So many of you have emailed asking us to take a deep dive into window tint.
Some of you just want the cool look dark windows all around, others of you want yourself and your kids to be safe from ultra violet light and what it does to your skin, and others I wanna keep the inside of your car beautifully preserved because you paid a lot for it, yet you want clear windows so that you can be seen in your hot ride.
To the casual glance, window tint looks like pretty simple stuff, a sheet of dyed plastic.
And that's all it used to be.
But if you visit the 3M labs, you will find today's tint film, pack a bunch of tech in a thin see through package.
This film is the thickness.
Literally the sheet of paper of a posted note they tell me.
I'm peeling off the backing here and this stuff is like almost not there, but inside there, apparently 200 nano technology layers of materials that given the sort of polarizing effect where it does its magic.
Now aside from convertibles worth owning and weekend drives worth doing, sunlight is just the enemy of cars, it has three components you wanna tackle with tint.
One is UV which is ultra violet
One is Visible Light and the other one is IR which Infrared.
Ultraviolet typically only represent very small amount, 3% in general.
So it's very negligible.
That's a very important factor.
It does the most damage in terms of contribution to the fading of the interior And also skin [INAUDIBLE].
You may feel pretty smuggled by yourself when you slather on that SPF 50, but 3M says a modern window tint can hit SPF 1000.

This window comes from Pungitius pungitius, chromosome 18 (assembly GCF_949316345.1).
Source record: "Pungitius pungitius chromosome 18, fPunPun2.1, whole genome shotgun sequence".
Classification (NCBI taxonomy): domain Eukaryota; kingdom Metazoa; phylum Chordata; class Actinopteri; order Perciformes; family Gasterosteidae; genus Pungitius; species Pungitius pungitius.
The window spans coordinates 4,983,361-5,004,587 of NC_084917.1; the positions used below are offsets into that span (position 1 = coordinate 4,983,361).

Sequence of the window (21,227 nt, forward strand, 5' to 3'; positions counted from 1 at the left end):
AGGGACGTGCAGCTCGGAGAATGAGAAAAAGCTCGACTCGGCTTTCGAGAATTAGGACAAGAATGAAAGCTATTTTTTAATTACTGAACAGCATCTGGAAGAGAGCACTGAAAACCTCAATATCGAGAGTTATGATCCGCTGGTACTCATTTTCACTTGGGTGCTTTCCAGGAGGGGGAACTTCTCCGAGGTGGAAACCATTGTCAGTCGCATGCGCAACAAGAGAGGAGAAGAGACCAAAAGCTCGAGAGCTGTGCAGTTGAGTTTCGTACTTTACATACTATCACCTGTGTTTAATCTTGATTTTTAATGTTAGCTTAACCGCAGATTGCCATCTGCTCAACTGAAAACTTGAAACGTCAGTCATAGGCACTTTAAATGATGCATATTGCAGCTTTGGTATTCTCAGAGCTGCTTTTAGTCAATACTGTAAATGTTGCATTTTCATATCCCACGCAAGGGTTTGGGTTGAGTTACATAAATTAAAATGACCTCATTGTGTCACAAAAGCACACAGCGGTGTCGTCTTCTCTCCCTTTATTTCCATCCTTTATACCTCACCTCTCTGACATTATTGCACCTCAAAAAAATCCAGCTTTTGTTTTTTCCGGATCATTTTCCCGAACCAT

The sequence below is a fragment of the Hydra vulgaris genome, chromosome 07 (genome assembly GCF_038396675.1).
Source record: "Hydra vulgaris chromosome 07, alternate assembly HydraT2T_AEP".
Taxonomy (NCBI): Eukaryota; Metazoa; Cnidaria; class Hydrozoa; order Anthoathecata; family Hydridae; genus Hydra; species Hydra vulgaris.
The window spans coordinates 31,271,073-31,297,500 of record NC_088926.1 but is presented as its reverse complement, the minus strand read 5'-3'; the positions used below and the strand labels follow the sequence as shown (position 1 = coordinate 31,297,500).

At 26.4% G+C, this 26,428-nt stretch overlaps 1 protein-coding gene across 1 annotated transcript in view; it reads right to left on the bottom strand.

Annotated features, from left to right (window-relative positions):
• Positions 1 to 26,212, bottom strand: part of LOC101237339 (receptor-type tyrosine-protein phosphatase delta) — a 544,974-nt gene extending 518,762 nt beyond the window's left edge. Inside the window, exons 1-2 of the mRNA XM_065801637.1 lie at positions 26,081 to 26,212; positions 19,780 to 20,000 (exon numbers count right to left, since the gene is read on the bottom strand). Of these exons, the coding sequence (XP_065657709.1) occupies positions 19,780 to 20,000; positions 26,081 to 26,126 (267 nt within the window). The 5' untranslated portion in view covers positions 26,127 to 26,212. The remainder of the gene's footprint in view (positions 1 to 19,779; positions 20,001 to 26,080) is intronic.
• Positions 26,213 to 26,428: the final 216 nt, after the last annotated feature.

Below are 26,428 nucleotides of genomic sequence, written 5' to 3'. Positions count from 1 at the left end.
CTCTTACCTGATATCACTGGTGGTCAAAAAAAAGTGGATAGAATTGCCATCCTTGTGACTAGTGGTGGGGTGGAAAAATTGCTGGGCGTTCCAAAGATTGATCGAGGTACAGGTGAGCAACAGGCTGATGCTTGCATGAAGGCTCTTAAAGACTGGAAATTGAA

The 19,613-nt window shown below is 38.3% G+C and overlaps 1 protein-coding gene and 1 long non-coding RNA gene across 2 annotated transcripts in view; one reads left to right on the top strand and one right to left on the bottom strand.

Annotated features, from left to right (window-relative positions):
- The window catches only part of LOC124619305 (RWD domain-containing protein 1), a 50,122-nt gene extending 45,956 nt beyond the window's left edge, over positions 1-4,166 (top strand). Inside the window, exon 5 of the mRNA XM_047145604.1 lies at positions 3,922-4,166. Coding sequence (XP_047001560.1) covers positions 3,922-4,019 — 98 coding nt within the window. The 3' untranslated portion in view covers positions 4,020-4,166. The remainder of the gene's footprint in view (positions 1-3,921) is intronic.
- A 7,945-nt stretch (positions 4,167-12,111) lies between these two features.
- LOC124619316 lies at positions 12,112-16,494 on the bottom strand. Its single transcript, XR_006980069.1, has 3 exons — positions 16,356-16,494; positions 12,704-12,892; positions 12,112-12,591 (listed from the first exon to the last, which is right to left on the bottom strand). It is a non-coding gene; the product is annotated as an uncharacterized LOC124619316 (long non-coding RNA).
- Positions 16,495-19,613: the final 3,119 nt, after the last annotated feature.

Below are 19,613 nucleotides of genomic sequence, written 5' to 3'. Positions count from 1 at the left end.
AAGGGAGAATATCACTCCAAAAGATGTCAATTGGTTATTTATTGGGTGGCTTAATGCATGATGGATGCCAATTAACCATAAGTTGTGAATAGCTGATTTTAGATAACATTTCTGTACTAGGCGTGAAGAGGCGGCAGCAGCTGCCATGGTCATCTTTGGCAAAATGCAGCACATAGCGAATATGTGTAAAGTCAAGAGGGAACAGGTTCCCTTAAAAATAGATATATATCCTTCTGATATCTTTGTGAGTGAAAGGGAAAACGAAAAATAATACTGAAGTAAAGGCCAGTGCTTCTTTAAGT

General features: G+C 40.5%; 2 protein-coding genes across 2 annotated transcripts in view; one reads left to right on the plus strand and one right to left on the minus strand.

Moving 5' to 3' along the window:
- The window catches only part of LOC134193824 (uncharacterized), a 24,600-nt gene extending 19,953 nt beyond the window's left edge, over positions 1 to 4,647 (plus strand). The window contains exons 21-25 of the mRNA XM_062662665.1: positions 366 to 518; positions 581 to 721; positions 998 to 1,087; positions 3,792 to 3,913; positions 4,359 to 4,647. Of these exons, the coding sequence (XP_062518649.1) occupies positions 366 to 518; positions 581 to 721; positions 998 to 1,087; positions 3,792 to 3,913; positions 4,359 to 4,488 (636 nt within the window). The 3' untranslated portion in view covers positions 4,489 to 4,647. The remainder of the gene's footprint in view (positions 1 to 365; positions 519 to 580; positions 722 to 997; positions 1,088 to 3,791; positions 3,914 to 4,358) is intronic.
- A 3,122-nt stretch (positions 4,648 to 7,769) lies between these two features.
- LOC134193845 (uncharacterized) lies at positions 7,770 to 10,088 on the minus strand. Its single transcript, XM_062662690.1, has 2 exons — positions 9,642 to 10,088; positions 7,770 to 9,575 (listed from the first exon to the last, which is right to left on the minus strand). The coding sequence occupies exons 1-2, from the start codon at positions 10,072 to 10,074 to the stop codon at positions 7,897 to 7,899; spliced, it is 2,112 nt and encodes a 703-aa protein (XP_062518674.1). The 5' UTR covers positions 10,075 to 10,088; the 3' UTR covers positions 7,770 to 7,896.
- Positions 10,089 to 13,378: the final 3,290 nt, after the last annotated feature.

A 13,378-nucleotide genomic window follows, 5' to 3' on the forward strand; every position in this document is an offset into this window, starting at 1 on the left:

And even if UV is a small percent of all stuff hitting your car, it causes the most damage to interiors.
Paint those black plastic trim parts, the outside of your tyres and of course, your skin.
Choosing the right radiation technology is one big factor for you when you choose a tint but let's face it, lifestyle's another.
We have a group of people that are more care about their aesthetics.
They want to have dark film, as dark as they can get away with.
And then of course the esthetics also include people that own exotic cars and or classic cars.
They want to maintain the authenticity of the look of the car.
And so therefore they don't want the [INAUDIBLE] but yet they want the performance of the film.
Now if you saw our recent video on getting a great tint installed, that was using a 3M film called Crystalline 70
Crystal and it's their name for technology that can block light without necessarily being dark and the 70 part means it lets in that percent of visible light.
That's part of a trend in the industry to decoupled darkness of tint from effectiveness that blocking radiation Check the tech before you buy the tint.
First, pick the darkness you like.
Let's face it, if you don't like the way it looks everything else is off.
Research the rejection rate of the shade you want across visible, infrared and ultraviolet.
Ask pointedly if the film is signal friendly and won't degrade wireless signals in and out of the car.
Know what degree of tint your car has in it's glass from the factory.
That may be hard to research, but assume 20% if you need a rule of thumb.
Add that amount to whatever film you're considering, and then check that against state laws.
Which have a say in how dark you can go.
So for example, in the state of Minnesota, it's net 50, what that means is that you start with the window that's at a visible light transmission
And you add the window tint, the window film on top of it, the net result has to be 50% or higher visible light transmission to be legal.
That Crystalline 70 we were talking about allows 70% of visible light to pass, 30% is blocked.
Well, add that 30 to a car with 20 from the factory, and now you've got 50.
Well within the law in New Mexico.
Just legally in Minnesota and breaking the law in California.
By the way, factory window tend is a different animal than the film you get applied after market.
And it may do nothing to block UV and IR.
Just give you privacy.
And finally you wanna be aware of which windows you can tint in your state.
Then make sure you watch our video about how to get a good tint job done once you've picked the right film.
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